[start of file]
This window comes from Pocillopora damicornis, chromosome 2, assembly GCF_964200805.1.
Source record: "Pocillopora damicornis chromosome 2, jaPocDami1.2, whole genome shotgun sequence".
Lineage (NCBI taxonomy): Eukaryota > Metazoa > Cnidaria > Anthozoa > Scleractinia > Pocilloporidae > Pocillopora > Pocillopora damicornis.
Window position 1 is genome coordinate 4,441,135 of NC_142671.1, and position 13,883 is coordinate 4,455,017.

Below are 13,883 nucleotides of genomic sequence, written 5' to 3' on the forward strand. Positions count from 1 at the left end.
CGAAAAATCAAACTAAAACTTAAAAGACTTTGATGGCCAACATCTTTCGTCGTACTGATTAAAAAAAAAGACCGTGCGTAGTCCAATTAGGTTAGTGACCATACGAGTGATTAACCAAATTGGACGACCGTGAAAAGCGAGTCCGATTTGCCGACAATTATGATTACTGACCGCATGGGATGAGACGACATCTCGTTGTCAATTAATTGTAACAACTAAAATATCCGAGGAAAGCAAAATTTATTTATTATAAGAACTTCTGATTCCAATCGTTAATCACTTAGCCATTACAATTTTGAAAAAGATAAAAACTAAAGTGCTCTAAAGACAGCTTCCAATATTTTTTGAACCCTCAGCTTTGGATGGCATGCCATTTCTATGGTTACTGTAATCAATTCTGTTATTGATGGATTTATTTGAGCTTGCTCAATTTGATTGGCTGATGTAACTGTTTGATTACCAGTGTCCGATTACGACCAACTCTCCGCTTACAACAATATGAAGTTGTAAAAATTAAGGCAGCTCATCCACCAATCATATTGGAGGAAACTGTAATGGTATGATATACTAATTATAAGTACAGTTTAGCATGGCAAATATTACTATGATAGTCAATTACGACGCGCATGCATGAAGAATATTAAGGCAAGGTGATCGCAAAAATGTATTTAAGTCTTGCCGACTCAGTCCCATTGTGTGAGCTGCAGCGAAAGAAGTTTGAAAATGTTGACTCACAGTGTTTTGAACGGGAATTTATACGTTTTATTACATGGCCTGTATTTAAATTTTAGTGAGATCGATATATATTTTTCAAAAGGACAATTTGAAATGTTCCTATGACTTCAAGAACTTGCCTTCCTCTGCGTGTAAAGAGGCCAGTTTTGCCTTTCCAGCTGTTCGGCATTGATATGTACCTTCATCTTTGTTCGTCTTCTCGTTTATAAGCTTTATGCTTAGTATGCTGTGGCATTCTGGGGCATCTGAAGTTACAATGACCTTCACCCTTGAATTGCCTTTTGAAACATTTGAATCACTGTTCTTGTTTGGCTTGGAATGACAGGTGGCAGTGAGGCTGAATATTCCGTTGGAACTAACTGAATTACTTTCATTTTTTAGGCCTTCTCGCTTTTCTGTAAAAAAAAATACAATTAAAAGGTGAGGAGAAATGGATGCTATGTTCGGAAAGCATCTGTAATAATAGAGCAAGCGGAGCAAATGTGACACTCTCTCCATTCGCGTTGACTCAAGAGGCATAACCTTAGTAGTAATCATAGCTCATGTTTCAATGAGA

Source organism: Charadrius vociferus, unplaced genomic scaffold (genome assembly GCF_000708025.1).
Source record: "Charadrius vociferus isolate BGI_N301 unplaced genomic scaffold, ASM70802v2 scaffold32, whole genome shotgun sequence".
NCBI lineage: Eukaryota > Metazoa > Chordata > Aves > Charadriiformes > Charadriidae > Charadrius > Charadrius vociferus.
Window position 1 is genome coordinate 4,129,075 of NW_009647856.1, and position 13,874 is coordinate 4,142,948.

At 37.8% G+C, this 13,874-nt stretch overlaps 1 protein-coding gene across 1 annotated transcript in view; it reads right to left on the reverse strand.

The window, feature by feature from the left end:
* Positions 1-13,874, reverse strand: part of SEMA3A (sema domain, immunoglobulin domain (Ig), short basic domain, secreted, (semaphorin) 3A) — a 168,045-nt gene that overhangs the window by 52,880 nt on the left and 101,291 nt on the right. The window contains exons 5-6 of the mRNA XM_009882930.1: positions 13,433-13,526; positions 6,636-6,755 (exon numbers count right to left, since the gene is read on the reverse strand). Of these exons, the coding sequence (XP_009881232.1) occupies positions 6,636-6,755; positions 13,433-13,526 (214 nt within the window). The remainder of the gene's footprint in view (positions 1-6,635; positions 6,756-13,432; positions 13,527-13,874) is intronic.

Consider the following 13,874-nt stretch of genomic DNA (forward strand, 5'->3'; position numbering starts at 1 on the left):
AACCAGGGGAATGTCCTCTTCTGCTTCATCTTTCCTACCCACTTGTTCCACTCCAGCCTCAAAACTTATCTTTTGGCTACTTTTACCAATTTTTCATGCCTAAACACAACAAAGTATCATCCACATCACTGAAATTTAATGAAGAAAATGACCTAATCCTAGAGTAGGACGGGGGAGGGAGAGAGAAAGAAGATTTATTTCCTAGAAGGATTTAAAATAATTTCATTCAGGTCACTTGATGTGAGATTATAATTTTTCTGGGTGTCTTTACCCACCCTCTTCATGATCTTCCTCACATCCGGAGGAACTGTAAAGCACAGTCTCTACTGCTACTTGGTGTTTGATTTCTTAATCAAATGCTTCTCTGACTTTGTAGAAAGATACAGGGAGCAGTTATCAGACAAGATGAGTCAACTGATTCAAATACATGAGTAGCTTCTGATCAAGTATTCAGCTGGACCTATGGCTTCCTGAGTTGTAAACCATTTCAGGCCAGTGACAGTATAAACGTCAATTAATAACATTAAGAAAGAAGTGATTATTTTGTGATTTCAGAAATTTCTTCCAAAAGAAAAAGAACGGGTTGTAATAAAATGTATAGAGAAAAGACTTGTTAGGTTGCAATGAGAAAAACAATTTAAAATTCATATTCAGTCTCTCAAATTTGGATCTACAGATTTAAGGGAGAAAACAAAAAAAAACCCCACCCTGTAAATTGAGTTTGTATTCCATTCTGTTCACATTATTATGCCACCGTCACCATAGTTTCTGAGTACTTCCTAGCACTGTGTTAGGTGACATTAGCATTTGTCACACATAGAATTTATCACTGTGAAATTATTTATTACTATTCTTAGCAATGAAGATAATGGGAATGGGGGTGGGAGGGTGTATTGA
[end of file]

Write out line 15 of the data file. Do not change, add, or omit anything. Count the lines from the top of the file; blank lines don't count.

AACCAGGGGAATGTCCTCTTCTGCTTCATCTTTCCTACCCACTTGTTCCACTCCAGCCTCAAAACTTATCTTTTGGCTACTTTTACCAATTTTTCATGCCTAAACACAACAAAGTATCATCCACATCACTGAAATTTAATGAAGAAAATGACCTAATCCTAGAGTAGGACGGGGGAGGGAGAGAGAAAGAAGATTTATTTCCTAGAAGGATTTAAAATAATTTCATTCAGGTCACTTGATGTGAGATTATAATTTTTCTGGGTGTCTTTACCCACCCTCTTCATGATCTTCCTCACATCCGGAGGAACTGTAAAGCACAGTCTCTACTGCTACTTGGTGTTTGATTTCTTAATCAAATGCTTCTCTGACTTTGTAGAAAGATACAGGGAGCAGTTATCAGACAAGATGAGTCAACTGATTCAAATACATGAGTAGCTTCTGATCAAGTATTCAGCTGGACCTATGGCTTCCTGAGTTGTAAACCATTTCAGGCCAGTGACAGTATAAACGTCAATTAATAACATTAAGAAAGAAGTGATTATTTTGTGATTTCAGAAATTTCTTCCAAAAGAAAAAGAACGGGTTGTAATAAAATGTATAGAGAAAAGACTTGTTAGGTTGCAATGAGAAAAACAATTTAAAATTCATATTCAGTCTCTCAAATTTGGATCTACAGATTTAAGGGAGAAAACAAAAAAAAACCCCACCCTGTAAATTGAGTTTGTATTCCATTCTGTTCACATTATTATGCCACCGTCACCATAGTTTCTGAGTACTTCCTAGCACTGTGTTAGGTGACATTAGCATTTGTCACACATAGAATTTATCACTGTGAAATTATTTATTACTATTCTTAGCAATGAAGATAATGGGAATGGGGGTGGGAGGGTGTATTGA